County avoiding tax hike; reserves to be used instead
Instead of raising the county’s property tax rate, the Fayette County Commission has decided to use its cash reserves to meet a $461,000 shortfall in revenue for the 2010-2011 budget year.
At Thursday’s commission meeting, it was noted that the county has about $6 million in uncommitted reserve funds available for just such a necessity.
Commission Chairman Jack Smith the previous week had made noise about increasing the millage rate to avoid the $461,000 shortfall based on concerns about future decreases in the county’s property values, which directly translate into shrinking property tax revenues.
But he spoke of a change of heart when the matter was discussed Thursday.
“We have been, over the last couple of years, accumulating reserves to prepare us for a rainy day such as this, and that rainy day is upon us,” Smith said. “I think it’s incumbent on us to do what we said we were going to do: use the reserves to curtail the impact on citizens.”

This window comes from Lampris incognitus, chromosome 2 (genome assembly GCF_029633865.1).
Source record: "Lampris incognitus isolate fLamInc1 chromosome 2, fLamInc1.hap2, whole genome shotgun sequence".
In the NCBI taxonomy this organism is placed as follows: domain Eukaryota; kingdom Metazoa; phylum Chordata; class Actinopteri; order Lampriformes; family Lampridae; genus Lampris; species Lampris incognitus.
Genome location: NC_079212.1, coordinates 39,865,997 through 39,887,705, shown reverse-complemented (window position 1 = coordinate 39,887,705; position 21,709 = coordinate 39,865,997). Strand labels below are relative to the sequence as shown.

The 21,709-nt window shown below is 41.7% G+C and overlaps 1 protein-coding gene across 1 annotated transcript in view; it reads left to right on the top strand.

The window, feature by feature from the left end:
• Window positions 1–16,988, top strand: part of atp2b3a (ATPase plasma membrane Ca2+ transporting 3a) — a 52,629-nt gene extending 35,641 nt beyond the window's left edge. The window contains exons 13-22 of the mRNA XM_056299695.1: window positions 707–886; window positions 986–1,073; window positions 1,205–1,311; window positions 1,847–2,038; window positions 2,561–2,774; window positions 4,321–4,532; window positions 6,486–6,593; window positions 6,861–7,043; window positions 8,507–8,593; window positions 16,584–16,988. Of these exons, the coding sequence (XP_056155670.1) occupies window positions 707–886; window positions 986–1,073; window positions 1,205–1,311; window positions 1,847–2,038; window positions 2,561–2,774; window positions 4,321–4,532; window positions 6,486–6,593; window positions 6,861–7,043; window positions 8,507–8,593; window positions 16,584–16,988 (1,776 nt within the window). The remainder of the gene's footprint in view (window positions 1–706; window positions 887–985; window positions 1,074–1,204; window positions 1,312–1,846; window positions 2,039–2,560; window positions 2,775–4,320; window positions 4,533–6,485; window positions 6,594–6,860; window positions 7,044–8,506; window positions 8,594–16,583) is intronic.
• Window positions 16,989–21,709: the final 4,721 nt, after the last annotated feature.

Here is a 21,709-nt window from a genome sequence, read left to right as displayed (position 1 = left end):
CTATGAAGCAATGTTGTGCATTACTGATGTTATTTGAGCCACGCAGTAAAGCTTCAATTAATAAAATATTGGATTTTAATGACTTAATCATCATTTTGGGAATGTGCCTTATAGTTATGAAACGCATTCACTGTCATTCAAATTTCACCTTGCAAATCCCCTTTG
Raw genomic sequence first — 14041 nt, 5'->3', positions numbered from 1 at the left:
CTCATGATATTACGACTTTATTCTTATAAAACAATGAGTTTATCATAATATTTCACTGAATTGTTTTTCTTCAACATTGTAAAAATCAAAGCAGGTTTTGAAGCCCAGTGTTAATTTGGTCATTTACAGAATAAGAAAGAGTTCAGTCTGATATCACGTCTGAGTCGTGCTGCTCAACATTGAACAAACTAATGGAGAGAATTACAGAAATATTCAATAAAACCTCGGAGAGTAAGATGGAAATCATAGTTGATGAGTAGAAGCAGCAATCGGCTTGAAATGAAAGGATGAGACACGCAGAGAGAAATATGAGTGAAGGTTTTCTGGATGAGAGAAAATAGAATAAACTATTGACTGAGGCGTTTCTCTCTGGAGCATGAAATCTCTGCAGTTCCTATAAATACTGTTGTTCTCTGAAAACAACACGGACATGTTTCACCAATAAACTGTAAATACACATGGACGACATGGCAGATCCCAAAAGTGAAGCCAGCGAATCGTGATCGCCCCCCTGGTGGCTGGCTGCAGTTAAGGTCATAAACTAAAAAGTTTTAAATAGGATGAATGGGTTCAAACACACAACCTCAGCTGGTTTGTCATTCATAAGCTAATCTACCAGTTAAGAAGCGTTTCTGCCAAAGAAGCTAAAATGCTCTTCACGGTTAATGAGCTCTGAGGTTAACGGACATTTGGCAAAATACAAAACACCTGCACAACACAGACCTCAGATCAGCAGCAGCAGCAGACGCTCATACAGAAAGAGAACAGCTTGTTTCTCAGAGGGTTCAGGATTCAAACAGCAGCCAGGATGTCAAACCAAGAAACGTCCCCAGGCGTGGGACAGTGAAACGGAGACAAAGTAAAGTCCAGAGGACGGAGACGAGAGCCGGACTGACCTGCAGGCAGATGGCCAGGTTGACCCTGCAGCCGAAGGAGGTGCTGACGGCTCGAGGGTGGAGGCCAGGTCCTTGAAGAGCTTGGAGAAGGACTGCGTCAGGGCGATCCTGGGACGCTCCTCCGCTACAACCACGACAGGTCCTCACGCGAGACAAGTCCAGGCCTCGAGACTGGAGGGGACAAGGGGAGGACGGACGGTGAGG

Commissioner Robert Horgan agreed.
“I think its the right thing to do for the citizens of Fayette County,” Horgan said.
There was no formal vote taken but none of the commissioners opposed the sentiment. A vote is expected at the commission’s Sept. 1 meeting, with a public hearing slated for citizens to have their say if they choose.
Next year, the county is anticipating additional property tax declines due to shrinking values particularly in the commercial sector, but they are not expected to reach the 8 percent reduction the county experienced this year.
The county’s 2010-2011 budget has taken an estimated $2 million hit in property tax revenue with a final adopted total of $73.4 million.
That figure is 1.4 percent less than the adopted budget for the current fiscal year.
Again this year the county will get by without any new staff positions or promotions. Last year the county eliminated 21.5 full-time equivalent full-time positions as a cost-saving measure, and it was noted at the time that county employees were bearing the burden of an increased workload to compensate for the lack of staffing.
In the proposed budget, another eight full-time equivalent positions have been eliminated through attrition, according to county staff.
Fayette’s property tax digest took a 7.9 percent tumble due in large part to the economy. Property taxes account for 61 percent of the county’s total revenues in the proposed budget.
Sales taxes, which comprise about 21 percent of the budget, have also dropped significantly, from $10.7 million in 2008 to an estimated $9.3 million this budget year, staff reported.